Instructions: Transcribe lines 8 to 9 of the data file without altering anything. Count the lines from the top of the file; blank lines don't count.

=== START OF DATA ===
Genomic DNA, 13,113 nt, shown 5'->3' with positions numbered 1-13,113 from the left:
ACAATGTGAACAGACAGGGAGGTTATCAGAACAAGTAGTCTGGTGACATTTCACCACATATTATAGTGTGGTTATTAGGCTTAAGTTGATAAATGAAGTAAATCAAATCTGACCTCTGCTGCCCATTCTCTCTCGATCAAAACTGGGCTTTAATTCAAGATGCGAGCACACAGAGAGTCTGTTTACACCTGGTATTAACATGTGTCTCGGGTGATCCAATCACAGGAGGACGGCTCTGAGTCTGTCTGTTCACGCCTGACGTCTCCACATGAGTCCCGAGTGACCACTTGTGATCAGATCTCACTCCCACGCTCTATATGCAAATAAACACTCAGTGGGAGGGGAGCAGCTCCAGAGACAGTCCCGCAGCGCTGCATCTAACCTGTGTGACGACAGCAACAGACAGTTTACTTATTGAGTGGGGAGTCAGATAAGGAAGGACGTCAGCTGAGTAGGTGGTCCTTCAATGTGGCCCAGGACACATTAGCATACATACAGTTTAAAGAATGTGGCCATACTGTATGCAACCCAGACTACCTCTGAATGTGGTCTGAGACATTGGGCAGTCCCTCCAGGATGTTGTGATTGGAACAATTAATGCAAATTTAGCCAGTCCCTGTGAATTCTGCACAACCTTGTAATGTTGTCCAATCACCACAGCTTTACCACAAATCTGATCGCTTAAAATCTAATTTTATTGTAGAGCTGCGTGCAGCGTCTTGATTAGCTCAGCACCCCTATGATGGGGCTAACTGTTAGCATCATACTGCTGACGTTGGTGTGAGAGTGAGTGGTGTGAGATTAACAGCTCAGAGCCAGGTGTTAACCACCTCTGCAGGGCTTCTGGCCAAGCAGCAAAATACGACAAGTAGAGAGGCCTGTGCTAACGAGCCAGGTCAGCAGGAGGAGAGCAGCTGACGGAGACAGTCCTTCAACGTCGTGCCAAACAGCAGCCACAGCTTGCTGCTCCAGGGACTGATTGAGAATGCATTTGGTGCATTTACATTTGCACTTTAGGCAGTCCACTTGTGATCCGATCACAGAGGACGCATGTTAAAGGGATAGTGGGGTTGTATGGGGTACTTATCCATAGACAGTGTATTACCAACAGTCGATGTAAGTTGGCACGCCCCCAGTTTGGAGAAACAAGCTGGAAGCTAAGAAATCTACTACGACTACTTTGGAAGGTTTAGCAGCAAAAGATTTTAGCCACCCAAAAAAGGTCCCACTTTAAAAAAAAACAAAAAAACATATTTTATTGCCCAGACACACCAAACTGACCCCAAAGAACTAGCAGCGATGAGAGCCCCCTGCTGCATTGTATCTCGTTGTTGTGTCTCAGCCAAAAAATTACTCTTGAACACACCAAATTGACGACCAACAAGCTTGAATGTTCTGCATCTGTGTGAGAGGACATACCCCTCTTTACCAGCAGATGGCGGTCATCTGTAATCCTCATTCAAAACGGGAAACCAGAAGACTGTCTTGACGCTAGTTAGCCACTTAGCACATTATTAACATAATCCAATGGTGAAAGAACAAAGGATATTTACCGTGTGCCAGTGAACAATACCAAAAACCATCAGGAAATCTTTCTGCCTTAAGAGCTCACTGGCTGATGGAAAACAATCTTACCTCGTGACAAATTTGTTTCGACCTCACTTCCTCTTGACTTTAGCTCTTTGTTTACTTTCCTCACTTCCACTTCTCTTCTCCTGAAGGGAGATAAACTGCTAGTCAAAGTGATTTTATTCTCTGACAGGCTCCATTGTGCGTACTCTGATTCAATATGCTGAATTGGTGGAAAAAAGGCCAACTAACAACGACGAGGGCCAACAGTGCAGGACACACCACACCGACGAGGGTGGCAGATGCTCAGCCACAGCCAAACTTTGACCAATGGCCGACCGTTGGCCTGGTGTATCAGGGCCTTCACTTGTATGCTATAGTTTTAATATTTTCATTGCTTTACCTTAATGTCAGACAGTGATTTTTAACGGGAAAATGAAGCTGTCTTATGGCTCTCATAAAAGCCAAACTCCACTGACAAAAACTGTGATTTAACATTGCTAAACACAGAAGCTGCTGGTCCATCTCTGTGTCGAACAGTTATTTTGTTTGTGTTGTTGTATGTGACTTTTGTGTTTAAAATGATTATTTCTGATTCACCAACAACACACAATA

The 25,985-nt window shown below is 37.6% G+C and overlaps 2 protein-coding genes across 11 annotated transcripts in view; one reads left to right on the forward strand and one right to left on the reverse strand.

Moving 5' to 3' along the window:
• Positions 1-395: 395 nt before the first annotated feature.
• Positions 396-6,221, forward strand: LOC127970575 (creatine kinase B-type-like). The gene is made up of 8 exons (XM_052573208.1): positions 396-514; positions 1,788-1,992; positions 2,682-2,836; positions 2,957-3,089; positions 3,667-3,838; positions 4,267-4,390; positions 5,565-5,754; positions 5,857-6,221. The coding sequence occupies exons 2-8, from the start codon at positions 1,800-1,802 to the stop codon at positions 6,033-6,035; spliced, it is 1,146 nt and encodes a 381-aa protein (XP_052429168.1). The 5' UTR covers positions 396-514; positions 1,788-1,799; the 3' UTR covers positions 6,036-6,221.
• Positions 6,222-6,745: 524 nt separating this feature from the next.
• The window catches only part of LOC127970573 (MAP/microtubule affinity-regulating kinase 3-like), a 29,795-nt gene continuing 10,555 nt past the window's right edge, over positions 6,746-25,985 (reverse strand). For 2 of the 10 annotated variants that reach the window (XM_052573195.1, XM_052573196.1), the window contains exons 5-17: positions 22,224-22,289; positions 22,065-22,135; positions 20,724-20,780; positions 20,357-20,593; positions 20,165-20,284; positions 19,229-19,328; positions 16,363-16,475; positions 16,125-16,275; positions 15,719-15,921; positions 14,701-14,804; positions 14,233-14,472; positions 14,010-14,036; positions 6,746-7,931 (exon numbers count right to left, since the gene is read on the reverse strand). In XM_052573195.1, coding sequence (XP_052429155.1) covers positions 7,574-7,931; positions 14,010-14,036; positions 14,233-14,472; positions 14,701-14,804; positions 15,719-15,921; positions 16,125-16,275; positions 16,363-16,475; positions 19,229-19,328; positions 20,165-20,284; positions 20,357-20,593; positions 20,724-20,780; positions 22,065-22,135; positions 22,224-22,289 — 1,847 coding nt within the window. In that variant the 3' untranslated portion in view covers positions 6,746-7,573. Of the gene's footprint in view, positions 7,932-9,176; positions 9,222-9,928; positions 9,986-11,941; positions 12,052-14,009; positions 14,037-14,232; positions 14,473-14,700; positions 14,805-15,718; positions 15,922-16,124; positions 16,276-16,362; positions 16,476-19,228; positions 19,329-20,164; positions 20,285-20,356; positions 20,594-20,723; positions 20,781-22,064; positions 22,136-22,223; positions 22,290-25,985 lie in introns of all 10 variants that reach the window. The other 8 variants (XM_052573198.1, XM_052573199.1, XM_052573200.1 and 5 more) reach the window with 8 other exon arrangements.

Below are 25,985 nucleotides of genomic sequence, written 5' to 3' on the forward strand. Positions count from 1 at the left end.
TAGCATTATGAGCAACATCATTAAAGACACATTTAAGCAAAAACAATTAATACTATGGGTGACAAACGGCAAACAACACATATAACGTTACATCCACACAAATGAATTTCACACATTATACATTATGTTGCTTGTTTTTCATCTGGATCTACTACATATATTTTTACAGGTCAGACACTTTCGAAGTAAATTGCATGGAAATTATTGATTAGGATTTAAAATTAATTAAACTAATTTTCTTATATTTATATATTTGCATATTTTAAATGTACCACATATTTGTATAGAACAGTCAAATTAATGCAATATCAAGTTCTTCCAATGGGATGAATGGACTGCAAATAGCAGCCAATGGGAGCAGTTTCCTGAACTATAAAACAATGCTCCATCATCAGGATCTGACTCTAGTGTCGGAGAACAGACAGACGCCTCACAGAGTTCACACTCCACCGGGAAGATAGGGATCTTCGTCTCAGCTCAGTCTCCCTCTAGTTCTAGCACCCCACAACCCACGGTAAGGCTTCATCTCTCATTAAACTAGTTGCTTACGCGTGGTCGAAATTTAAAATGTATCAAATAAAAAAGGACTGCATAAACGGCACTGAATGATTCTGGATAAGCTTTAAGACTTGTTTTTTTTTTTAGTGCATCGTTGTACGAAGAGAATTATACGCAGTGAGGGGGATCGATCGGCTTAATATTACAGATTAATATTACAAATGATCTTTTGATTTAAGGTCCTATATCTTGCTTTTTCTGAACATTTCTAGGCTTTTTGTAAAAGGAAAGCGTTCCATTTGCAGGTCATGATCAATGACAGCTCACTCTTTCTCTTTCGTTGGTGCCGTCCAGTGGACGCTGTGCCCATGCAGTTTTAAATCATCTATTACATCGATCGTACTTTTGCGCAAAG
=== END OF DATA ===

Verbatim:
• The window catches only part of LOC127970573 (MAP/microtubule affinity-regulating kinase 3-like), a 29,795-nt gene continuing 10,555 nt past the window's right edge, over positions 6,746-25,985 (reverse strand). For 2 of the 10 annotated variants that reach the window (XM_052573195.1, XM_052573196.1), the window contains exons 5-17: positions 22,224-22,289; positions 22,065-22,135; positions 20,724-20,780; positions 20,357-20,593; positions 20,165-20,284; positions 19,229-19,328; positions 16,363-16,475; positions 16,125-16,275; positions 15,719-15,921; positions 14,701-14,804; positions 14,233-14,472; positions 14,010-14,036; positions 6,746-7,931 (exon numbers count right to left, since the gene is read on the reverse strand). In XM_052573195.1, coding sequence (XP_052429155.1) covers positions 7,574-7,931; positions 14,010-14,036; positions 14,233-14,472; positions 14,701-14,804; positions 15,719-15,921; positions 16,125-16,275; positions 16,363-16,475; positions 19,229-19,328; positions 20,165-20,284; positions 20,357-20,593; positions 20,724-20,780; positions 22,065-22,135; positions 22,224-22,289 — 1,847 coding nt within the window. In that variant the 3' untranslated portion in view covers positions 6,746-7,573. Of the gene's footprint in view, positions 7,932-9,176; positions 9,222-9,928; positions 9,986-11,941; positions 12,052-14,009; positions 14,037-14,232; positions 14,473-14,700; positions 14,805-15,718; positions 15,922-16,124; positions 16,276-16,362; positions 16,476-19,228; positions 19,329-20,164; positions 20,285-20,356; positions 20,594-20,723; positions 20,781-22,064; positions 22,136-22,223; positions 22,290-25,985 lie in introns of all 10 variants that reach the window. The other 8 variants (XM_052573198.1, XM_052573199.1, XM_052573200.1 and 5 more) reach the window with 8 other exon arrangements.

Below are 25,985 nucleotides of genomic sequence, written 5' to 3' on the forward strand. Positions count from 1 at the left end.